Art without engineering is dreaming;
Engineering without art is calculating.

Steven K. Roberts, N4RVE

Dangerous Influences

an intimate glimpse of the passion driving the technomadic quest for freedom.

by Steven K. Roberts
Palo Alto, California
December 7, 1988

Maybe it’s the Pink Floyd. Wordless memories overtake the present, obscuring it, confusing it, rendering the computer puzzling even while practiced fingers perform their familiar little dance. Perhaps madness lurks herein: time is inside-out; the swirling vapors are real. Guitars like scalpels part the calloused years, revealing visions of terrible glorious color overlaid upon freight trains rumbling gritty in the night, adventures and obsessions shot through with scalding orgasms and icy knife thrusts of panic potent enough to raise gasps and gooseflesh…

Yep, it’s one of those days. There is some uncertainty about whether my eyes are open or closed, for the imagician of the intellect runs a shell game with reality while the fingers patter on…

I recall suddenly a day up Boulder Canyon, long ago, the mountains inside my head barely differing from those outside, rock hard and hot against my cheek, legs vibrating with the tension of death’s leering proximity, and that crazy moment when the internal model of the world gets lost in a dozen hotly competing alternatives — each convincing, each alluring, each equally fatal if mistaken for the real thing. I grinned into the stone and inched impossibly upward, curiously disconnected, vision overloaded, abruptly free…

Ah yes, freedom. Maybe that’s what’s behind all this. The sudden exhilaration of walking empty-handed away from Somebody Else’s Plan and sticking out a thumb, leaning against the girder of a drawbridge for thrumming three A.M. liftoff, dynamiting a love nest with walls where once were windows, releasing the brakes what-the-hell and flying with a shout down a mountain road, releasing reality and flying with a scream into the infinity of psychosensory unknowns… it all tastes of freedom.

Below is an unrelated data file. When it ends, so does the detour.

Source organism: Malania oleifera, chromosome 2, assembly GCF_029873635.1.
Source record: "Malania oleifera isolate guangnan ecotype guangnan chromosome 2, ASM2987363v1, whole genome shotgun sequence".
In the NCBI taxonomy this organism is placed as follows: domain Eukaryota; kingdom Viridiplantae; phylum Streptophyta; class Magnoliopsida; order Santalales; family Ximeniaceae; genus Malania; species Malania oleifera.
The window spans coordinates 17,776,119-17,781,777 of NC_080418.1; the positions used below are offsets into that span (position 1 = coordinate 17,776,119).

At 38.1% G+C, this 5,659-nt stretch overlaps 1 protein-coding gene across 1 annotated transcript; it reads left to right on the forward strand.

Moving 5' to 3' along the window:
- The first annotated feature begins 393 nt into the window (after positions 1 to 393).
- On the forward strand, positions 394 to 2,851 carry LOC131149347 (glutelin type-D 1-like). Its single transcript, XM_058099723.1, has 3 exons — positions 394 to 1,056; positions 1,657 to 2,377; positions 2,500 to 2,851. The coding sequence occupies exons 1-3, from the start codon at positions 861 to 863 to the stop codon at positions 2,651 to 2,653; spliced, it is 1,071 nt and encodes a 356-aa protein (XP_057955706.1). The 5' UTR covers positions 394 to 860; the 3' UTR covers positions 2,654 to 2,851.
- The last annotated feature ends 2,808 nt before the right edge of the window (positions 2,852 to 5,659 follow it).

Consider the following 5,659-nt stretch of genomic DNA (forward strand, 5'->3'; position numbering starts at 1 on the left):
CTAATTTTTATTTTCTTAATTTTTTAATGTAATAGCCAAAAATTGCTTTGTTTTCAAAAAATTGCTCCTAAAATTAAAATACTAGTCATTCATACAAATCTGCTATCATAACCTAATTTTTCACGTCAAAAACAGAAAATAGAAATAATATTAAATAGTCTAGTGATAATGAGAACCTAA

Try, please try to capture this. Reach into your past, before marriages and businesses, and examine the gaps between major commitments. Inside those gaps are subtle tears in the fabric — glimpses of wild seductive alternatives to everything you knew at the time. They’re like tantalizing clandestine peeks through slightly parted curtains: alternative realities only inches away… close enough to fondle.

Hey, maybe you not only peeked, but passed through. Did you get a wild hair and hitchhike off somewhere, not caring where, just for the sweet sense of movement and adventure? Did you leave your self behind one night, carried on a seductive wave of music and light to a nameless place that left its mark across the decades? Did you drop acid, shave off all your body hair, and have a ménage à trois with hot-blooded Turks in a bat-infested Mexican pit cave?

Or hell, maybe you passed through and stayed. Are you reading this via satellite in a sweat lodge of musty buffalo hides, idly scritching a mad tangle of gray beard while your eyes twinkle knowingly in the soft blue glow of an electroluminescent backlight? Is the notion of staying five years in one “place” (defined however you like) repugnant? Are you doing exactly what you want to do with your life, not only now but at 9:00 Monday morning and tonight in bed?

The most delicious freedom comes from living beyond the known — and not necessarily in the “alternative lifestyle” tradition. The real prisons are those of expectation: denying the possibilities of a life in order to be what somebody wants you to be. I’ve watched brilliance tarnish, fade, and finally disappear in the murk of a stupid marriage. I’ve seen those capable of pushing the big envelope waste a lifetime waiting for little ones with paychecks, rationalizing lost time with dreams of retirement and future ventures. I’ve seen others, constrained by circumstances or interests to a steady job, discard all leftover energy in a nightly haze of television, alcohol, pot, religion, and numbing routine.